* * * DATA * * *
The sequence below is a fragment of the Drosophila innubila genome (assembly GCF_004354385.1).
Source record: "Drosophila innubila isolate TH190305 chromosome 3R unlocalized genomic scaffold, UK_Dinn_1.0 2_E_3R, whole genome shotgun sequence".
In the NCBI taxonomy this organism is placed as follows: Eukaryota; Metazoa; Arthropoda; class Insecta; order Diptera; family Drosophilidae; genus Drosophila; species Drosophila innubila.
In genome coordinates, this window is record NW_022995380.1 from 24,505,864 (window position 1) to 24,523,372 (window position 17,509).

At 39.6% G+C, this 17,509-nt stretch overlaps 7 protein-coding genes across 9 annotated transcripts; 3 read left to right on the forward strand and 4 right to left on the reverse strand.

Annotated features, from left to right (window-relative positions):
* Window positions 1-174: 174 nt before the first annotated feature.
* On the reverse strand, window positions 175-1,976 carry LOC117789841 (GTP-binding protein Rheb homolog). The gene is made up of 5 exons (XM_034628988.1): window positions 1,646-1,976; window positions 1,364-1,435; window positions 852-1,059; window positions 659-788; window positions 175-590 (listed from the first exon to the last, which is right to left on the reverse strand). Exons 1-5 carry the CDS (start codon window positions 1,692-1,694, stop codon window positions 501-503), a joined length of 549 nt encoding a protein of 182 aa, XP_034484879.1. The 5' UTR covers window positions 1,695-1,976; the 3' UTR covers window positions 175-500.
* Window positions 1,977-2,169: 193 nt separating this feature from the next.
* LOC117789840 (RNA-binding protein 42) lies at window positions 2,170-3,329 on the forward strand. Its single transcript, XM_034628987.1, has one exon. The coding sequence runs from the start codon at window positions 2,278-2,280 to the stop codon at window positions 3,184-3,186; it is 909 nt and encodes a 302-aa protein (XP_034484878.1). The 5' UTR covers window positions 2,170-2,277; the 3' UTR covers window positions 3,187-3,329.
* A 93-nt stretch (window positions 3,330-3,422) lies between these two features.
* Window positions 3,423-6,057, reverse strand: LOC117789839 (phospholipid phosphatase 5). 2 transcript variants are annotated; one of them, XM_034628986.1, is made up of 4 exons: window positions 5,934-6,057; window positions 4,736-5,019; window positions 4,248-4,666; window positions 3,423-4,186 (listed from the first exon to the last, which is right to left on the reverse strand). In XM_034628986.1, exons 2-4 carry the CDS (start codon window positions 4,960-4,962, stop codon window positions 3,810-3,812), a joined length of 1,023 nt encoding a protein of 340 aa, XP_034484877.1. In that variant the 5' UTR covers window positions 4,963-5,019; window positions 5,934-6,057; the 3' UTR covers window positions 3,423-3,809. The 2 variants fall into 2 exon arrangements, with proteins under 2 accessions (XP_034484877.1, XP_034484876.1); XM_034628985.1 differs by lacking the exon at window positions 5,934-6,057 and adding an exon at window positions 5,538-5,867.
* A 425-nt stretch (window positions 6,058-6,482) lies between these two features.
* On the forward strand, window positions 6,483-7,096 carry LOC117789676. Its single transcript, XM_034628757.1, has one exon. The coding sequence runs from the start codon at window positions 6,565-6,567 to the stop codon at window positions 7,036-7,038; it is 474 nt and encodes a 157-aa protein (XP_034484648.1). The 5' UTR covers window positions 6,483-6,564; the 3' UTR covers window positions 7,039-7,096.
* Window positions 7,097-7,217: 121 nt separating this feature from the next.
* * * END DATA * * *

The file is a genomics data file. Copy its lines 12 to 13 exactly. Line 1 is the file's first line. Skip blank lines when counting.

* Window positions 3,423-6,057, reverse strand: LOC117789839 (phospholipid phosphatase 5). 2 transcript variants are annotated; one of them, XM_034628986.1, is made up of 4 exons: window positions 5,934-6,057; window positions 4,736-5,019; window positions 4,248-4,666; window positions 3,423-4,186 (listed from the first exon to the last, which is right to left on the reverse strand). In XM_034628986.1, exons 2-4 carry the CDS (start codon window positions 4,960-4,962, stop codon window positions 3,810-3,812), a joined length of 1,023 nt encoding a protein of 340 aa, XP_034484877.1. In that variant the 5' UTR covers window positions 4,963-5,019; window positions 5,934-6,057; the 3' UTR covers window positions 3,423-3,809. The 2 variants fall into 2 exon arrangements, with proteins under 2 accessions (XP_034484877.1, XP_034484876.1); XM_034628985.1 differs by lacking the exon at window positions 5,934-6,057 and adding an exon at window positions 5,538-5,867.
* A 425-nt stretch (window positions 6,058-6,482) lies between these two features.